Pennan Brae’s New Single ‘The Love That I Got’
Pennan Brae’s release of his new single ‘The Love That I Got’ feels like a much-needed breath of fresh air. The Vancouver native, along with his blue-jean jacket, long haircut, and decidedly retro aesthetic is a marvelous dose of escapism for the quarantined listener during Covid-19 regulation procedures. He’s at once obviously nostalgic in his music-making choices while simultaneously post-modern, a sort of self-aware delicacy embedded in the lyrics and tonal themes of his music. Represented by UK-based recording label Independent Records Ltd., Brae seems to have decidedly final cut over the presentation of his work.
There isn’t any of the typical, studio-imposed showiness to any song he makes, particularly not with the recent release of ‘Love That I Got’. With a vibrant yet undeniably calm riff on an electric guitar making up most of the song’s actual musical crux, minus the influence of an old school-sounding keyboard and a slight bass elevated by headphones, Brae sings soulful lyrics with a vocal performance that lowers its octaves and achieves a sort of dissonant whispering almost menacing in its tonal implications alone. The result is something that feels automatically layered, a melody that is many things at once yet entirely sonically coherent. Maybe it’s Brae’s Vancouver, Canadian roots showing – Canada in general besting everything the United States has to offer culturally these days.
Maybe such aesthetic is also helped by the production design of the entire track, polished yet not flawless. There’s a little bit of purposeful overexposure of the guitar, and a bit of unrefined scratchiness to the recording of Brae’s voice. Adding to that in the lyric video is the odd, otherworldly ambience of 50s cartoons cut and styled to the beats and rhythm of the song. Highlights of the latter include an elaborate showcasing of classic characters like Mickey Mouse, Goofy, and Betty Boop.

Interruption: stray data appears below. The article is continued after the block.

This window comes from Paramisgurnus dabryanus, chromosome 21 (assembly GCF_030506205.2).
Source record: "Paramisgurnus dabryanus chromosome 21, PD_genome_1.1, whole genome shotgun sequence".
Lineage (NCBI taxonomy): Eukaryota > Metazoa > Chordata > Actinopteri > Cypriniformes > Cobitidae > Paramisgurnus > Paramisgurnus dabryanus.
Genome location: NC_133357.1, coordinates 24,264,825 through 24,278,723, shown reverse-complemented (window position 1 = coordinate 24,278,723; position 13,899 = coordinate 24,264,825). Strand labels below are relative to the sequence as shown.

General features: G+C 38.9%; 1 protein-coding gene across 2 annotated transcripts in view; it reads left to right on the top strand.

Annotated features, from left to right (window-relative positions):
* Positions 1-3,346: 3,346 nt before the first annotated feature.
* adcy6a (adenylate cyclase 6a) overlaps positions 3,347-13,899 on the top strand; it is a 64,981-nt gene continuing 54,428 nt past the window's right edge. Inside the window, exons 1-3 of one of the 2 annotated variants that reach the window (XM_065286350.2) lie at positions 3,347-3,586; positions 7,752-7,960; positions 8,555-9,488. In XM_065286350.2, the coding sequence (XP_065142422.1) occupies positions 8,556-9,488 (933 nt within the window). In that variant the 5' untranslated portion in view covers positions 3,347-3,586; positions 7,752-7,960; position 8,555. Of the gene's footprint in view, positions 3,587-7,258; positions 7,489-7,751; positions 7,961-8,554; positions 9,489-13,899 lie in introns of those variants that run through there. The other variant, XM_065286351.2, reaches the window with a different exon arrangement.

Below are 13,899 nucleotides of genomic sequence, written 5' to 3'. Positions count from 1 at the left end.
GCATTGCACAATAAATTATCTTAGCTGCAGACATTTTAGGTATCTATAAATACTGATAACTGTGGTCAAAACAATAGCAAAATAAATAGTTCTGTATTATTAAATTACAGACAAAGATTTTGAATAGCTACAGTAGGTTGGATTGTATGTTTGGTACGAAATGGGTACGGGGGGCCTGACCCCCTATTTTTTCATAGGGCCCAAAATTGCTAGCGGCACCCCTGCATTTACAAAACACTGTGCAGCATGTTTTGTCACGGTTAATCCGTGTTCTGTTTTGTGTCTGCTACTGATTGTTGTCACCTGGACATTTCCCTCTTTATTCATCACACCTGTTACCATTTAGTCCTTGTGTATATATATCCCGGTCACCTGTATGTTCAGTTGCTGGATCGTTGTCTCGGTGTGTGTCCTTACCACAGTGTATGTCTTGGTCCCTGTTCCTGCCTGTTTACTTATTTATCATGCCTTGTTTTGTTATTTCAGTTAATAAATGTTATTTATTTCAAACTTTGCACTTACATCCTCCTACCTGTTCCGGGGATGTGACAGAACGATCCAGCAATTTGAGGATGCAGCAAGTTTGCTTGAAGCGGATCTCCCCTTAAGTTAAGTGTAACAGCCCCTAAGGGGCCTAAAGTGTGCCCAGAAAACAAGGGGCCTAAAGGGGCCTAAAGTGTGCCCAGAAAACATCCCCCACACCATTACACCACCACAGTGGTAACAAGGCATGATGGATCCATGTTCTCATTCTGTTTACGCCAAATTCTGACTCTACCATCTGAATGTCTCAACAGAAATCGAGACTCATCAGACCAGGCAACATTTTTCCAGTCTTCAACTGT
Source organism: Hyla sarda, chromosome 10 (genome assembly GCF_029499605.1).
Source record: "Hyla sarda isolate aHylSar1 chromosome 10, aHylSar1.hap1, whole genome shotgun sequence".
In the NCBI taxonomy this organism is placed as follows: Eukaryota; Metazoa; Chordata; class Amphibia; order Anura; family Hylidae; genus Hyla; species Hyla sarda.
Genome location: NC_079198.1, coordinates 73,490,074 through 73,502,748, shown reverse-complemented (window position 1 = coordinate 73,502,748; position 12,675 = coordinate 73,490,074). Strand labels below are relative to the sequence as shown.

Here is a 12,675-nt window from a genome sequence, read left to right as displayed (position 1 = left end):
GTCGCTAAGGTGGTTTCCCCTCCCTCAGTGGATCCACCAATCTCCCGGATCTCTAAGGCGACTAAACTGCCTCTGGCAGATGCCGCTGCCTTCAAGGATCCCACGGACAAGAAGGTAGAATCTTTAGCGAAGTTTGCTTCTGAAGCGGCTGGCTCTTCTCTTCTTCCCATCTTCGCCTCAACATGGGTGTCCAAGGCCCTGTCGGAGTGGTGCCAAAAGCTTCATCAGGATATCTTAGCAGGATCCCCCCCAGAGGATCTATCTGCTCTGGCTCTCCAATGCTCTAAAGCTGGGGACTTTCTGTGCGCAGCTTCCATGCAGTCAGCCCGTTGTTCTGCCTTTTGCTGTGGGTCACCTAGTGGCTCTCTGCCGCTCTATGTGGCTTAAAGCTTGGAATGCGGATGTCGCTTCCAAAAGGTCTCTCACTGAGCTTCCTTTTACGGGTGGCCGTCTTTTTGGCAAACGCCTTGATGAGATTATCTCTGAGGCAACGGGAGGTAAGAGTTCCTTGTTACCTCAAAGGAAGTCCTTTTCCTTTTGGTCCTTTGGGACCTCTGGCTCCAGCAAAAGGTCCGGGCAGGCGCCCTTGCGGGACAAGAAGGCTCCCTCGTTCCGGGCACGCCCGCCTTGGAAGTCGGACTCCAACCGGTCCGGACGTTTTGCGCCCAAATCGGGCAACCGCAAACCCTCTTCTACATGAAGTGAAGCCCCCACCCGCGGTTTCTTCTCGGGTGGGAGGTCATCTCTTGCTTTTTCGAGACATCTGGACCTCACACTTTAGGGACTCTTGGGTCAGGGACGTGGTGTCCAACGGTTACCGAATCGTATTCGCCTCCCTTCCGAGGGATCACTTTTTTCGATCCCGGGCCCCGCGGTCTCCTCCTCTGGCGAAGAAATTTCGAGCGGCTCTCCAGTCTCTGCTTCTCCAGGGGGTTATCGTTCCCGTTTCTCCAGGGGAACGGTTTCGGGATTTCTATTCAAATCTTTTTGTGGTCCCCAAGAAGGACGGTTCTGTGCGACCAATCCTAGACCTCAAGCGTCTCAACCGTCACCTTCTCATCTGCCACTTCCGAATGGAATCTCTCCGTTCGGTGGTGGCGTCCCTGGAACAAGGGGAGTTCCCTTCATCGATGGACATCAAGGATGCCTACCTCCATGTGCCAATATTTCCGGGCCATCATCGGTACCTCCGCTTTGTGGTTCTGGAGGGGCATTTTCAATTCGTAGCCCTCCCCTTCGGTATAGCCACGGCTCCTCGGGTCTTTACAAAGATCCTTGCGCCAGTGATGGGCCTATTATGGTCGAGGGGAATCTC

What Brae may not have in terms of excess originality he more than makes up for in terms of style and craft. There’s a sense he knows he’s going deliberately backward – back to a time when artists were recognized via their performative success on the local radio station, as well as back to a time when performers not fitting a hyper-popularized or hyper-sexualized model – i.e. James Taylor, Carly Simon, Jennifer Warnes, or John Denver to name a referential few – reigned supreme on the charts. Brae’s deliberate shifting of publicity values previously thought unshakable before the Covid-19 pandemic represents an even greater, sizemic shift in consumer preferences.
Listeners are flocking to indie artists getting their chance in the sun, many larger scale entertainers such as Taylor Swift, Lady Gaga, and Bjork stooping down from their ivory towers to try to copy and emulate a more personal, distinctive, and unconventional sound. While the results of said artists are mixed at best, those who have already specialized in such musical arrangements undoubtedly remain in the lead. While quality in said category ranges like any other, the standards are far more subjective and in the process make the listening experience feel far more personal. Brae proves he is as much an artist as he is a musician, and that the mutual exclusivity between the two needn’t exist any longer. At a time when the baby has been thrown out with the bath water with the word ‘predictable’, that’s a welcome change to the typical listening experience.